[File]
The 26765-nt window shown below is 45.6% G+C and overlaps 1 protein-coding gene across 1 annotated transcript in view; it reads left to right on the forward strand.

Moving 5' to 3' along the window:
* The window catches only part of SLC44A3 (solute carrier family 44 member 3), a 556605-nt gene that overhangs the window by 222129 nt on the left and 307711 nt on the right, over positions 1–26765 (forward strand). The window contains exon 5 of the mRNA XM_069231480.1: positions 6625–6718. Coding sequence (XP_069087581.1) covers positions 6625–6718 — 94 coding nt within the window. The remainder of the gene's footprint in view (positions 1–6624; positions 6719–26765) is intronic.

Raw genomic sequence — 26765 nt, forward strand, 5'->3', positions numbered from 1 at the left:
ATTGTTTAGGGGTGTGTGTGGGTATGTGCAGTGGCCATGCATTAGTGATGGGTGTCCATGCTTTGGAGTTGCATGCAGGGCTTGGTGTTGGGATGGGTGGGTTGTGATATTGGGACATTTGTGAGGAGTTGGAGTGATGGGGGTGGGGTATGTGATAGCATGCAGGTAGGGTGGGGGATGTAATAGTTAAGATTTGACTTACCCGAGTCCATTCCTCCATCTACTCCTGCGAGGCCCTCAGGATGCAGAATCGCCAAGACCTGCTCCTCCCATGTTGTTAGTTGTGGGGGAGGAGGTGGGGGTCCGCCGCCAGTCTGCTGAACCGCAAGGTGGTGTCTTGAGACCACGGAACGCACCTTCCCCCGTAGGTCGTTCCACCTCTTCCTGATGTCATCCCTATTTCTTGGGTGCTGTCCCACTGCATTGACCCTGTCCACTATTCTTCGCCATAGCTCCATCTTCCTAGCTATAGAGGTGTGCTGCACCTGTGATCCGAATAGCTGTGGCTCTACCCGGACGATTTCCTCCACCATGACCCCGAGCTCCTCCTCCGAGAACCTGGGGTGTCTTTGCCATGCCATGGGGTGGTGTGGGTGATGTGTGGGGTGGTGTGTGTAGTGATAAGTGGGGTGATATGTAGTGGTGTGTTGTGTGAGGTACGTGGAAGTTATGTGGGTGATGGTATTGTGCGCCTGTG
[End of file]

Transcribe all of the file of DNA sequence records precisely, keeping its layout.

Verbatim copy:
The 26765-nt window shown below is 45.6% G+C and overlaps 1 protein-coding gene across 1 annotated transcript in view; it reads left to right on the forward strand.

Moving 5' to 3' along the window:
* The window catches only part of SLC44A3 (solute carrier family 44 member 3), a 556605-nt gene that overhangs the window by 222129 nt on the left and 307711 nt on the right, over positions 1–26765 (forward strand). The window contains exon 5 of the mRNA XM_069231480.1: positions 6625–6718. Coding sequence (XP_069087581.1) covers positions 6625–6718 — 94 coding nt within the window. The remainder of the gene's footprint in view (positions 1–6624; positions 6719–26765) is intronic.

Raw genomic sequence — 26765 nt, forward strand, 5'->3', positions numbered from 1 at the left:
ATTGTTTAGGGGTGTGTGTGGGTATGTGCAGTGGCCATGCATTAGTGATGGGTGTCCATGCTTTGGAGTTGCATGCAGGGCTTGGTGTTGGGATGGGTGGGTTGTGATATTGGGACATTTGTGAGGAGTTGGAGTGATGGGGGTGGGGTATGTGATAGCATGCAGGTAGGGTGGGGGATGTAATAGTTAAGATTTGACTTACCCGAGTCCATTCCTCCATCTACTCCTGCGAGGCCCTCAGGATGCAGAATCGCCAAGACCTGCTCCTCCCATGTTGTTAGTTGTGGGGGAGGAGGTGGGGGTCCGCCGCCAGTCTGCTGAACCGCAAGGTGGTGTCTTGAGACCACGGAACGCACCTTCCCCCGTAGGTCGTTCCACCTCTTCCTGATGTCATCCCTATTTCTTGGGTGCTGTCCCACTGCATTGACCCTGTCCACTATTCTTCGCCATAGCTCCATCTTCCTAGCTATAGAGGTGTGCTGCACCTGTGATCCGAATAGCTGTGGCTCTACCCGGACGATTTCCTCCACCATGACCCCGAGCTCCTCCTCCGAGAACCTGGGGTGTCTTTGCCATGCCATGGGGTGGTGTGGGTGATGTGTGGGGTGGTGTGTGTAGTGATAAGTGGGGTGATATGTAGTGGTGTGTTGTGTGAGGTACGTGGAAGTTATGTGGGTGATGGTATTGTGCGCCTGTG